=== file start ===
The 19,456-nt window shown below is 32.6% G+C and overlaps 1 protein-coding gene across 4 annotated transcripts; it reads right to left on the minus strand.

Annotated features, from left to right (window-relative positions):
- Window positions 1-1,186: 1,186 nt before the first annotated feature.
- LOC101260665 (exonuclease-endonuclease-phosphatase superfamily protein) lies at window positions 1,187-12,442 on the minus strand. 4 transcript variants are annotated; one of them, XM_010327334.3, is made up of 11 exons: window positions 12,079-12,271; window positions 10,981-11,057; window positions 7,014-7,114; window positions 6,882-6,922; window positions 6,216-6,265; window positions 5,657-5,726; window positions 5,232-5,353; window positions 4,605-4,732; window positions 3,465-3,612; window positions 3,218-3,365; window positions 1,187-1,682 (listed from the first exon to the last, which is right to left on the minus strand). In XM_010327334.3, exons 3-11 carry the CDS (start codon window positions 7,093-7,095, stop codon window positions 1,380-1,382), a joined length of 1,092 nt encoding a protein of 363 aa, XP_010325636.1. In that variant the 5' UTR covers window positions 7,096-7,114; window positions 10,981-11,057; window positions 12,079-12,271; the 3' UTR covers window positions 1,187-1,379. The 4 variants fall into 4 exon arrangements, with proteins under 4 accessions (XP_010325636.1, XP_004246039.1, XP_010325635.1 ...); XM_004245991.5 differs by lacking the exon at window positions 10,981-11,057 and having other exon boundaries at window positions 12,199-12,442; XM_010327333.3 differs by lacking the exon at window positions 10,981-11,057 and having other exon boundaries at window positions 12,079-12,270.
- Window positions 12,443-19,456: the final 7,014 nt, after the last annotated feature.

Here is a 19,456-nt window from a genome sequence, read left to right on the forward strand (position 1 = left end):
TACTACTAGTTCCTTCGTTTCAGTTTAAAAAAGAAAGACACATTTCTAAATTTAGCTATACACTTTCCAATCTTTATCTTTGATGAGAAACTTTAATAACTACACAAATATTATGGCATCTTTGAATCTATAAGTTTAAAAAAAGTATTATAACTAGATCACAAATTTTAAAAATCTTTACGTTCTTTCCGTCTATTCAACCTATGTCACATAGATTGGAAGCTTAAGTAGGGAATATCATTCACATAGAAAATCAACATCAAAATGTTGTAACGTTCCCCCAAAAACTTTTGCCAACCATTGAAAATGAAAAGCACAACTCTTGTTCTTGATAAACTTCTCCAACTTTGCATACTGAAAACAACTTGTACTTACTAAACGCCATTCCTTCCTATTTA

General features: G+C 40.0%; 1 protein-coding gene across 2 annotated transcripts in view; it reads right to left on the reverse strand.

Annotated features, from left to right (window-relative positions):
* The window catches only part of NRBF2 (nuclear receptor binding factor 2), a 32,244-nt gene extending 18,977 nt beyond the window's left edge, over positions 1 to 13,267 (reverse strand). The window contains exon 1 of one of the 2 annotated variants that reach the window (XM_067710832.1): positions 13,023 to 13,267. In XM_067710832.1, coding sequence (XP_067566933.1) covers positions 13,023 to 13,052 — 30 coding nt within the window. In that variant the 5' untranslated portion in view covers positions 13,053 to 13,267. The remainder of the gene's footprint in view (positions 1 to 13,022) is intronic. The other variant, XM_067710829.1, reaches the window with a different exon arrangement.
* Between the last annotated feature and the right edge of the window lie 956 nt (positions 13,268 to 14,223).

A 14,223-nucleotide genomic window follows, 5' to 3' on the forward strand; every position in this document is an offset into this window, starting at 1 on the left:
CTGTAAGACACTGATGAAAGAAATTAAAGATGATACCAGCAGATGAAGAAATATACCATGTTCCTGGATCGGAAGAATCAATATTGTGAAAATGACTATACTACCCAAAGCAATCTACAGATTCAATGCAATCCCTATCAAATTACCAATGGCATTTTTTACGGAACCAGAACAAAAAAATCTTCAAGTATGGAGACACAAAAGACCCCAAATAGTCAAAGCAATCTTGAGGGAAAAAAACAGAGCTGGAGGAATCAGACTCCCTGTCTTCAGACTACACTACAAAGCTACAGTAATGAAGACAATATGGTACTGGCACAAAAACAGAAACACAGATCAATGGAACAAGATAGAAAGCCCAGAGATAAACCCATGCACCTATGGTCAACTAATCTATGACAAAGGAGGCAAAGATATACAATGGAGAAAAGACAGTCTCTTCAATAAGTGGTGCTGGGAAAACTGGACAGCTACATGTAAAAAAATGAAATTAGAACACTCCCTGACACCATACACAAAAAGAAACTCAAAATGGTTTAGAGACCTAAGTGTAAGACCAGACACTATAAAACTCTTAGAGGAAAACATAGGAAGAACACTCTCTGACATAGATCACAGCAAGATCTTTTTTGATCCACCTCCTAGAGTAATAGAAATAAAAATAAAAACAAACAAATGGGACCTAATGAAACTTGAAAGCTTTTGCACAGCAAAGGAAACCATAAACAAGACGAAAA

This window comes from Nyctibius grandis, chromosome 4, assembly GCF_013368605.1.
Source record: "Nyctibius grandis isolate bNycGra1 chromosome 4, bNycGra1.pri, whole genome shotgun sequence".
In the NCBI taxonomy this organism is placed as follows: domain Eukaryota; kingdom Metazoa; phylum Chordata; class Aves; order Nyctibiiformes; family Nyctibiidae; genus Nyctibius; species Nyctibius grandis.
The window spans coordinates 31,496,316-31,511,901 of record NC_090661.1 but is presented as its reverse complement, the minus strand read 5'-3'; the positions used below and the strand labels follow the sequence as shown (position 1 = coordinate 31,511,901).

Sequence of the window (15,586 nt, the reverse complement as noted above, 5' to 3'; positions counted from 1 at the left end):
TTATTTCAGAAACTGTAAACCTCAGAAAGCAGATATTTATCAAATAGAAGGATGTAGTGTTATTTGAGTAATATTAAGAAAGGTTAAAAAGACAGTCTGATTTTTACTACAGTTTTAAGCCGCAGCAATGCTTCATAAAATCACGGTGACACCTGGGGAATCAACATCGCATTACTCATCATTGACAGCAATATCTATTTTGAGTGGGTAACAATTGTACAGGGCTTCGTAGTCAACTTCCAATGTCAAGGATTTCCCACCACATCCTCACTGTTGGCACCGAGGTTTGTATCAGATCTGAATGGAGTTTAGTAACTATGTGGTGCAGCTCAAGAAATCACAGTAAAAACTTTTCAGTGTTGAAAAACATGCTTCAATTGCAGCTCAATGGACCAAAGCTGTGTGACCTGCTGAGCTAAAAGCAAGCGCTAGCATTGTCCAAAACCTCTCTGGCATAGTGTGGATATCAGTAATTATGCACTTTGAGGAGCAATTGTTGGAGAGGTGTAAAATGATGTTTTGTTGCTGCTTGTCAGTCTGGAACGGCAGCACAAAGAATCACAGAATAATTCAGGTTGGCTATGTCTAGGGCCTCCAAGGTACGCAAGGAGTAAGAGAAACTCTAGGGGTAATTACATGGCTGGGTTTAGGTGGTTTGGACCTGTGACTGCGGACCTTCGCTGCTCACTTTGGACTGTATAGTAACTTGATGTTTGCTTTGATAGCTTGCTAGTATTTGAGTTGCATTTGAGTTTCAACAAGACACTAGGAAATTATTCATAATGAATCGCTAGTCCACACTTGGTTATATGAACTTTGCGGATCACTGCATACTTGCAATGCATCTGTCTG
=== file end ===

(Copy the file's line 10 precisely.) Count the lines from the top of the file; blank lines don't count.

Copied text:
* The window catches only part of NRBF2 (nuclear receptor binding factor 2), a 32,244-nt gene extending 18,977 nt beyond the window's left edge, over positions 1 to 13,267 (reverse strand). The window contains exon 1 of one of the 2 annotated variants that reach the window (XM_067710832.1): positions 13,023 to 13,267. In XM_067710832.1, coding sequence (XP_067566933.1) covers positions 13,023 to 13,052 — 30 coding nt within the window. In that variant the 5' untranslated portion in view covers positions 13,053 to 13,267. The remainder of the gene's footprint in view (positions 1 to 13,022) is intronic. The other variant, XM_067710829.1, reaches the window with a different exon arrangement.